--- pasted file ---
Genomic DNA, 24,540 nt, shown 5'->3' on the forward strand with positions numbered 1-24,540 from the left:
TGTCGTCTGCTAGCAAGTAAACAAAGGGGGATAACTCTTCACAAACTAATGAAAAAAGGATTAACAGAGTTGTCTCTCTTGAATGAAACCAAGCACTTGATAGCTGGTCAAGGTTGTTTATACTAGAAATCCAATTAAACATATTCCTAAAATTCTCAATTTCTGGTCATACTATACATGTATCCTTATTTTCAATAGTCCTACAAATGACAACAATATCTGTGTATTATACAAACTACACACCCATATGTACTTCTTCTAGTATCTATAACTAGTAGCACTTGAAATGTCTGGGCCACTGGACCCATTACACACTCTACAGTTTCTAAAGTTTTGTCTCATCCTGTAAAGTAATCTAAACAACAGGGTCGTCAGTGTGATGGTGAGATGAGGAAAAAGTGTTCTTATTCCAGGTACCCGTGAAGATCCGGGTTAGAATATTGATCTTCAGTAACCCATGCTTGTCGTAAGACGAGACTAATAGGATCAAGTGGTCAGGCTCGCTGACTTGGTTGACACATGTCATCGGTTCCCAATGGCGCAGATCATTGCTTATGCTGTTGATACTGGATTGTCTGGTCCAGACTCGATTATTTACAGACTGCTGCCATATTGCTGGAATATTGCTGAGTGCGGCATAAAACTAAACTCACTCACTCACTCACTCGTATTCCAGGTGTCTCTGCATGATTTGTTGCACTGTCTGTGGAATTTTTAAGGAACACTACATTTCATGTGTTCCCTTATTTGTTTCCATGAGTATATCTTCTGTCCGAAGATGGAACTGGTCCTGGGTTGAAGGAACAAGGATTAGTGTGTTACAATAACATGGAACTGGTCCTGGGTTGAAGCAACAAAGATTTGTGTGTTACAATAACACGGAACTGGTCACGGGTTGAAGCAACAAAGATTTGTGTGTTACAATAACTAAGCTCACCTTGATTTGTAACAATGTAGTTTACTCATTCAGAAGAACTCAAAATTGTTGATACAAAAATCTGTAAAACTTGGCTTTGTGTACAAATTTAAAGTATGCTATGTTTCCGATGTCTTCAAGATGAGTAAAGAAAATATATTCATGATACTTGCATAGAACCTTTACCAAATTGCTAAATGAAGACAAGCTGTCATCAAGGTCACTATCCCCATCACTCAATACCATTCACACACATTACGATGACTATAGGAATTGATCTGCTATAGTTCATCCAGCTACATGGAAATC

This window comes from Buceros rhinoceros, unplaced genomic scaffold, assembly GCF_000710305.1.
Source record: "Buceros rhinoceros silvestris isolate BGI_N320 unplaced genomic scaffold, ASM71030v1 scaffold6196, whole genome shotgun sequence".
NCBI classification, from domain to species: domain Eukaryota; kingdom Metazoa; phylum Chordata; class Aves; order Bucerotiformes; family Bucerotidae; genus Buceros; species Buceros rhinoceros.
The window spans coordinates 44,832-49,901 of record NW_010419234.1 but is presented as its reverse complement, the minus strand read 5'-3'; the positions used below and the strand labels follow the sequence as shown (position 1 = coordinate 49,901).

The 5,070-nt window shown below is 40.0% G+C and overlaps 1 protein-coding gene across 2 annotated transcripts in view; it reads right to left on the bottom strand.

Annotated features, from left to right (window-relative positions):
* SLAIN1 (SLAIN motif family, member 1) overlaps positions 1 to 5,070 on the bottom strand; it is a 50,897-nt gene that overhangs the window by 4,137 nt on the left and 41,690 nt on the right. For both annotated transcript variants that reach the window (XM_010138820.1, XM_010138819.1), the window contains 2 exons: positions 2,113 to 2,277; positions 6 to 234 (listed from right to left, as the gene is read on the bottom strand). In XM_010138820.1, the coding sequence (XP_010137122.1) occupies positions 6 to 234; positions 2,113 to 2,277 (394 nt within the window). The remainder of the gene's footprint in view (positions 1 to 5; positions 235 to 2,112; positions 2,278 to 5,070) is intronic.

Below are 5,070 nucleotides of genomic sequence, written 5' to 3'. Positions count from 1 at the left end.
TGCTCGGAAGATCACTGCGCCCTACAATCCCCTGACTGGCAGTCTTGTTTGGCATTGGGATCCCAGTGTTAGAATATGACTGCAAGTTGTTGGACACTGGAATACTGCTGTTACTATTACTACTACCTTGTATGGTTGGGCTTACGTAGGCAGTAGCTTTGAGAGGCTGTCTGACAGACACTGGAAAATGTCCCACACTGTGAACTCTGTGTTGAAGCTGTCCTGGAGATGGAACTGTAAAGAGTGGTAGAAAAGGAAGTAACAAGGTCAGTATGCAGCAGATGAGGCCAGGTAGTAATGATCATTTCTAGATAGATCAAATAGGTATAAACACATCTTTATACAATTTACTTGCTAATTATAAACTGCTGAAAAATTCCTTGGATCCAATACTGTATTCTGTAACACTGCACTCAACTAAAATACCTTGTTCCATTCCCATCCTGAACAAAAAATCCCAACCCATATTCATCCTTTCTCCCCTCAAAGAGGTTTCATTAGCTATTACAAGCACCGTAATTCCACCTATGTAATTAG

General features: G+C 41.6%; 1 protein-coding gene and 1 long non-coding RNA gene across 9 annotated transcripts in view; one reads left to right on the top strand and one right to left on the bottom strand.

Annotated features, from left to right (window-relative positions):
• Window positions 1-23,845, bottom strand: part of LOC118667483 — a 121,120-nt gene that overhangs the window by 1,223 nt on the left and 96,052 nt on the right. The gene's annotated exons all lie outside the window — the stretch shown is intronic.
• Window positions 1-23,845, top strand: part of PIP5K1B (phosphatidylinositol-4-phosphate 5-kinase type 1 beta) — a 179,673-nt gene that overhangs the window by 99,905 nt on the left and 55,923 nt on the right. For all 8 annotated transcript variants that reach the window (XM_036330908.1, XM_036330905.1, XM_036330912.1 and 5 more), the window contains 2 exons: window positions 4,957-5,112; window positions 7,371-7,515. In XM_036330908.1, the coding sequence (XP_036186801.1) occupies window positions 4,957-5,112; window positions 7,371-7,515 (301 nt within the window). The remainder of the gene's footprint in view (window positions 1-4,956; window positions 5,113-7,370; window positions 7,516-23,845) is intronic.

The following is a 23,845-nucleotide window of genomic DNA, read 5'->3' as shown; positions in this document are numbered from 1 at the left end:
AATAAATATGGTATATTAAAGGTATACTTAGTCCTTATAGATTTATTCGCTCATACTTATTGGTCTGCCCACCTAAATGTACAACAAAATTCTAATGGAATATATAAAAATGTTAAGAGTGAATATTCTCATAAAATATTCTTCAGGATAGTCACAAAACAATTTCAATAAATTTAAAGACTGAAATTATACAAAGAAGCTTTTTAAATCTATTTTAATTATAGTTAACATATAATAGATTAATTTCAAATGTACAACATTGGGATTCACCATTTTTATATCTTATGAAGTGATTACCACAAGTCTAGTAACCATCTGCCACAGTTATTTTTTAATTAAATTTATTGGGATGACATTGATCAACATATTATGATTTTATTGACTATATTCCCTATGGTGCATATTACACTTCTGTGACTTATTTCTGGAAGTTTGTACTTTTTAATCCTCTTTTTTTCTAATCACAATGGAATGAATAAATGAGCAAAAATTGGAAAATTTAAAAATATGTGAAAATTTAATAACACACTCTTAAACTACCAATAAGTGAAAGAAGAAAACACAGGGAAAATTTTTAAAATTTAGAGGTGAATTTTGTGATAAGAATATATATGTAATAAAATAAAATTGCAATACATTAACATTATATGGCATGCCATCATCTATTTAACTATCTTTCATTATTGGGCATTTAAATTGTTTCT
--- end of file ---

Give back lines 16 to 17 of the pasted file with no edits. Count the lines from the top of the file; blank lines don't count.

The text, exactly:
The following is a 23,845-nucleotide window of genomic DNA, read 5'->3' as shown; positions in this document are numbered from 1 at the left end:
AATAAATATGGTATATTAAAGGTATACTTAGTCCTTATAGATTTATTCGCTCATACTTATTGGTCTGCCCACCTAAATGTACAACAAAATTCTAATGGAATATATAAAAATGTTAAGAGTGAATATTCTCATAAAATATTCTTCAGGATAGTCACAAAACAATTTCAATAAATTTAAAGACTGAAATTATACAAAGAAGCTTTTTAAATCTATTTTAATTATAGTTAACATATAATAGATTAATTTCAAATGTACAACATTGGGATTCACCATTTTTATATCTTATGAAGTGATTACCACAAGTCTAGTAACCATCTGCCACAGTTATTTTTTAATTAAATTTATTGGGATGACATTGATCAACATATTATGATTTTATTGACTATATTCCCTATGGTGCATATTACACTTCTGTGACTTATTTCTGGAAGTTTGTACTTTTTAATCCTCTTTTTTTCTAATCACAATGGAATGAATAAATGAGCAAAAATTGGAAAATTTAAAAATATGTGAAAATTTAATAACACACTCTTAAACTACCAATAAGTGAAAGAAGAAAACACAGGGAAAATTTTTAAAATTTAGAGGTGAATTTTGTGATAAGAATATATATGTAATAAAATAAAATTGCAATACATTAACATTATATGGCATGCCATCATCTATTTAACTATCTTTCATTATTGGGCATTTAAATTGTTTCT